I have to prepare the comic by removing its staples. I open the comic book to the center fold and use needle nose pliers to grab one end of the staple and straighten it out. Once both ends of the staple are no longer folded I flip the book over to the spine side and pull the staples out. That’s easy. Getting the staples back in is a little bit harder. But first I have to poke holes into the folded print that I made.

I separate the comic book cover from the rest of the comic and nestle it inside of my new alternate cover. That way I can take a pencil and mark where the staples should go. I put the tip of the pencil through the holes in the original cover and mark where the holes are on my new alternate cover. Then I remove the original cover and use a pushpin to make holes in my alternate cover right where the pencil marks are. First I make holes with just the tip of the pushpin but then I flip the book over and make the holes a little bigger by pushing the shaft of the pushpin through the hole from the outside in. This gives me a little more leeway to work with.

The next step is to wrap the original cover around the interior pages , wrap the new alternate cover around them, and put the staple back in place. Since everything doesn’t always want to line up again I found using a straight pin helps. I put straight pin through one of the staple holes rather than a staple. I find it’s easier to do this and then the second staple hole is lined up and ready for the staple to be replaced. So it’s straight pin, first side of a staple, remove the straight pin, put in the second side of the staple, then flip the book over and bend the staple back down. Do this twice and the book is back together.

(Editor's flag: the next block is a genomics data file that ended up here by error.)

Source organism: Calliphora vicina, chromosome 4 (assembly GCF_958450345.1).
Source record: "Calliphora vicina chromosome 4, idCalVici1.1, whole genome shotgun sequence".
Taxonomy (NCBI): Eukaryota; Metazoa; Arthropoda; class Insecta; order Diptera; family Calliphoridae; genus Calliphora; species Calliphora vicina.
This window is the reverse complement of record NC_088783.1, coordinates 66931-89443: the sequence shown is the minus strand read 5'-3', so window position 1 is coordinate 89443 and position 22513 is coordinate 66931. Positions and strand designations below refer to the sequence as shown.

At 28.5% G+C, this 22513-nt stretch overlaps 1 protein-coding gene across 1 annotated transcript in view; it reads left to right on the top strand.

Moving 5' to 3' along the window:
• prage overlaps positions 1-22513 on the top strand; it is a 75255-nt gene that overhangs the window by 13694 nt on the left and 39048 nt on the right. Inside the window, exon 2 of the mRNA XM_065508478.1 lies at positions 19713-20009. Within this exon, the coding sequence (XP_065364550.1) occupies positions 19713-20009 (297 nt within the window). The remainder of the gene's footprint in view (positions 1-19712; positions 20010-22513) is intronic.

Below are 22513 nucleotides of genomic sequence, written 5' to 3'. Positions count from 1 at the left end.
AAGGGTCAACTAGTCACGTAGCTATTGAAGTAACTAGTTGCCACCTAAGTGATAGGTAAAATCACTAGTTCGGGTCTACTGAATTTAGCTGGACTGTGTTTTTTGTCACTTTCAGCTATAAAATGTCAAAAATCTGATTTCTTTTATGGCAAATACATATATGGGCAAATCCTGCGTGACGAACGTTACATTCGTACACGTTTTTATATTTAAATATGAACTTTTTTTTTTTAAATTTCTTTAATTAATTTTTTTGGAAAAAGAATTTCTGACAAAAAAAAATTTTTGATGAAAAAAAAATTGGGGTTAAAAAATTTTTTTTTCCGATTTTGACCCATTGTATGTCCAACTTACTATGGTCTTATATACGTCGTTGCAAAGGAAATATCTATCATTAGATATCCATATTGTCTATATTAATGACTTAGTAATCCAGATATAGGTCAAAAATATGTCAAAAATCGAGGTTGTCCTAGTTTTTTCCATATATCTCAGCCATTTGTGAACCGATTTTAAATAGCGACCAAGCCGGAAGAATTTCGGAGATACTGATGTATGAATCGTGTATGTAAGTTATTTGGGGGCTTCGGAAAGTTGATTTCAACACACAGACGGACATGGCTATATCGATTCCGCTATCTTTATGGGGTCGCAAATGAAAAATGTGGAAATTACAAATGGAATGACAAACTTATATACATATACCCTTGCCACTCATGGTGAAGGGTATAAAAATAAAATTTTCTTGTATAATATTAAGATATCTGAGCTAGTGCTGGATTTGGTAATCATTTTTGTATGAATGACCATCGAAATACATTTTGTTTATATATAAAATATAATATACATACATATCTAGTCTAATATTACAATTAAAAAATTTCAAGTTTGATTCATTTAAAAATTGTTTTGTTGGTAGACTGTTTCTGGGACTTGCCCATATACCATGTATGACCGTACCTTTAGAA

So where did my failure rate come from? The printing process. The first day I made fifteen of the twenty book but didn’t notice that four of them were bad. They had light lines through the black areas. Scratches of some sort. Thew were perfectly straight and parallel I knew they were coming from the printing process. I’m not 100% positive but I think they were coming from when I flipped the paper over to print on the backside and there wasn’t a second sheet of paper in the printer the original print was being dragged over something in the paper holder that was scratching it. It was either that or the paper was flawed to begin with. Either way putting a second piece of paper in the printer made it not happen anymore.

So off my edition of twenty I got fifteen done the first day (they take about 20 minutes a piece to print and bind) only to have to redo four of them the next day. I got the final five plus the four redos all done the second day. Things would go wrong though. Sometimes I’d print something out, it would be fine, and then somehow I’d scratch it in the folding and binding process. I ended up with ten printouts that I couldn’t use. Plus test printouts from earlier on. But they were necessary and not part of the failure rate. It’s that 50% failure rate that bothers me. I’ve got to get that down or time will not be on my side.